After undergoing a hospital procedure, the last thing you need is to receive a medical bill that wasn’t disclosed beforehand and that’s exactly what health insurers are cracking down on, calling on the federal government to introduce legislation to protect consumers from surprise bills.
In a draft policy paper, Private Healthcare Australia (PHA) is calling for legislation to protect patients from surprise medical bills that have not been disclosed prior to the operation and introduce criminal offence charges and fines for doctors who seek to hide medical costs. PHA says the legislation would ensure that if the full cost isn’t disclosed to the patient, then they would not be liable and the doctor would only receive the Medicare Benefits Schedule (MBS) fee for the service.
According to the PHA policy paper, in Australia, a medical practitioner may charge whatever fees they choose in the private system, including when practising as a private provider in a public hospital. The government is currently unable to regulate fees due to a clause in the Australian Constitution.
While insurers and doctors work together to negotiate contracts that pay well in excess of Medicare Benefits Schedule (MBS) fees. These ‘contracted providers’ agree to provide services with no gap or a known gap, and in return they may receive reduced administrative costs, and may get access to a larger volume of patients. Doctors who provide medical services without a contract get none of these benefits but can charge higher prices for their services, which is where the issue lies.
Ben Harris, PHA’s director of policy and research, says the medical industry has done a great job of reducing the prevalence of surprise billing, but it is still an issue that needs to be rectified by the government. According to the latest Australian Prudential Regulation Authority (APRA) data, almost 98 per cent of medical services have no or a known gap.
“Consumers should not be receiving bills with out of pocket costs they are not expecting. Private health care billing should be ‘no surprises’ – patients should only pay a gap where it has been disclosed beforehand,” he said.
“The medical profession, led by the AMA, has done a great job to reduce unknown out of pocket costs over the last decade or so. Large, unknown out-of-pocket costs have declined significantly over the past decade, but it is still an issue – a small number of customers are receiving bills they are not expecting.
“What PHA is proposing is simple: if you get a bill you are not expecting, you are only liable for the amount of the MBS fee. There will be no gap payment payable unless it is disclosed beforehand.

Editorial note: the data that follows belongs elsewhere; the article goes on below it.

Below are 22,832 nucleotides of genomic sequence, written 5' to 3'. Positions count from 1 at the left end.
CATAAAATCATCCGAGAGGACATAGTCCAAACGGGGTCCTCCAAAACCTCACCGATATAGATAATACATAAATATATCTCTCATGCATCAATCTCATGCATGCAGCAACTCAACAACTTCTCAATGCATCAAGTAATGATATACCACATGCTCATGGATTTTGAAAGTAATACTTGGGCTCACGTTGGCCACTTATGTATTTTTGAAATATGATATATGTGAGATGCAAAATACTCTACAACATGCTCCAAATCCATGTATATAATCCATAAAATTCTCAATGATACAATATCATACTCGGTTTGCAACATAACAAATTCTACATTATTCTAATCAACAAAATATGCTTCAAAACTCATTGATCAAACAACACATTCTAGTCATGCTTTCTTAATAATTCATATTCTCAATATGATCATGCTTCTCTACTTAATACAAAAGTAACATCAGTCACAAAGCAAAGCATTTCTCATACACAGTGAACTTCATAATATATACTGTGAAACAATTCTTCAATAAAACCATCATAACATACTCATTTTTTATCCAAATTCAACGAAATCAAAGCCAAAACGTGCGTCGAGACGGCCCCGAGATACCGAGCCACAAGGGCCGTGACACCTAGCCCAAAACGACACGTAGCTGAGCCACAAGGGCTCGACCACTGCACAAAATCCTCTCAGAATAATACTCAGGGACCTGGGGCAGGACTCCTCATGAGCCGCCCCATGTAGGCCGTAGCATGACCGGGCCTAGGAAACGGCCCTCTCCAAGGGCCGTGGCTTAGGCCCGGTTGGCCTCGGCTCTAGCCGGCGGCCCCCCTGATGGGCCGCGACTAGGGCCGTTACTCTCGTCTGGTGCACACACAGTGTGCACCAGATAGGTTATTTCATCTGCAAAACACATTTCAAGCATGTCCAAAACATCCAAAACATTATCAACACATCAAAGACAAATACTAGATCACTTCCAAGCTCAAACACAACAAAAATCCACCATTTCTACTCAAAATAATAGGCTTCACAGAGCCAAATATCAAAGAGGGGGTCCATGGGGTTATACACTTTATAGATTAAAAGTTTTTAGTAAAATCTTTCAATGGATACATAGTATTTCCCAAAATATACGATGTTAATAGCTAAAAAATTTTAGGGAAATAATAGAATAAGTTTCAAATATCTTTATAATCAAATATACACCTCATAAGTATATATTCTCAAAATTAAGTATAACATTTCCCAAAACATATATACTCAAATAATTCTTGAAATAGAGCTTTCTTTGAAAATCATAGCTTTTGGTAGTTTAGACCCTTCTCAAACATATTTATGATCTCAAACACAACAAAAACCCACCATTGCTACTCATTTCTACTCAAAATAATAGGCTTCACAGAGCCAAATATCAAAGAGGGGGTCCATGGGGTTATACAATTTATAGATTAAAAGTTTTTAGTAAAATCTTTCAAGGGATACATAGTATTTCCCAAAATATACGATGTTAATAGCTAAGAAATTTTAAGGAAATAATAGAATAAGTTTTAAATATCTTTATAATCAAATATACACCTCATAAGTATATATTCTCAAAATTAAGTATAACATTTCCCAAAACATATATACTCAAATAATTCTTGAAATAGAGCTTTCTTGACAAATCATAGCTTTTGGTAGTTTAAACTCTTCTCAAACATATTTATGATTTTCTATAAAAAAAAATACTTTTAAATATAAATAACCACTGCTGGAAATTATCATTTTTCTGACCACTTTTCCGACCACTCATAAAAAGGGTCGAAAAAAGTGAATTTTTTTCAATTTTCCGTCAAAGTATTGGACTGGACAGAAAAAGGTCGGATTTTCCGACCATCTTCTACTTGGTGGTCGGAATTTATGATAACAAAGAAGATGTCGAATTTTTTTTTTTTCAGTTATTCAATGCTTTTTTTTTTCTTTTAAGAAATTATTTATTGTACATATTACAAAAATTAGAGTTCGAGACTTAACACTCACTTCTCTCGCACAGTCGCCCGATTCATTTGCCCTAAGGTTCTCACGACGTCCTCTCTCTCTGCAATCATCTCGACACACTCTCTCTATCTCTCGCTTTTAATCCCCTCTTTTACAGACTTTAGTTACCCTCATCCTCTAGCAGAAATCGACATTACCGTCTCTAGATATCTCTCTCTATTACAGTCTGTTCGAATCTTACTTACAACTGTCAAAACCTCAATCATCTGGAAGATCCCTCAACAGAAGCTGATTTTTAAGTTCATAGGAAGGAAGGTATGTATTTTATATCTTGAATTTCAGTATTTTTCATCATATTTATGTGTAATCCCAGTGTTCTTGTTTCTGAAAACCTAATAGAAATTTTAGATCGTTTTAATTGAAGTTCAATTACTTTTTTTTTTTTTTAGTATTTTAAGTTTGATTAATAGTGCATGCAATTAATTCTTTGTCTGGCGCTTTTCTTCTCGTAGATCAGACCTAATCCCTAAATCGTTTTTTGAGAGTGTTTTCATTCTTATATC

“We are also suggesting legislation to eliminate split billing, where separate bills are sent to the government, the insurer and the patient that don’t disclose the full cost.”
Harris described split billing – where doctors bill Medicare, the health insurer and the patient separately without each other’s knowledge – as an “insidious practice”.
Harris explained there are four types of surprise bills, with out of pocket costs you are not expecting such as anaesthetics or assistance at operations, and says there should only be “an unexpected bill where there is an unexpected service”, which is about 2 per cent of hospitalisations. There are four major types of surprise billing:
Leanne Well, CEO of the Consumers Health Forum, welcomed the policy, telling The Australian that consumers should know all of the financial details prior to any procedure. “At the very least, consumers should receive a single, detailed quote covering all components of their care beforehand,” she said.
“The surgeon or leading doctor should take responsibility for providing the patient with this information and be required to adhere to informed financial consent guidelines adopted as a national standard. To help make it clear that there may be additional costs if there are complications, these should be routinely explained to consumers in the single quote.
“Out-of-pocket costs and ‘bill shock’ continue to erode the value of private health insurance. Changed practices to support consumers to do this are long overdue. We support the PHA’s recommendations as consumer protection measures worthy of exploration.”
IMPORTANT LEGAL INFO This article is of a general nature and FYI only, because it doesn’t take into account your personal health requirements or existing medical conditions. That means it’s not personalised health advice and shouldn’t be relied upon as if it is. Before making a health-related decision, you should work out if the info is appropriate for your situation and get professional medical advice.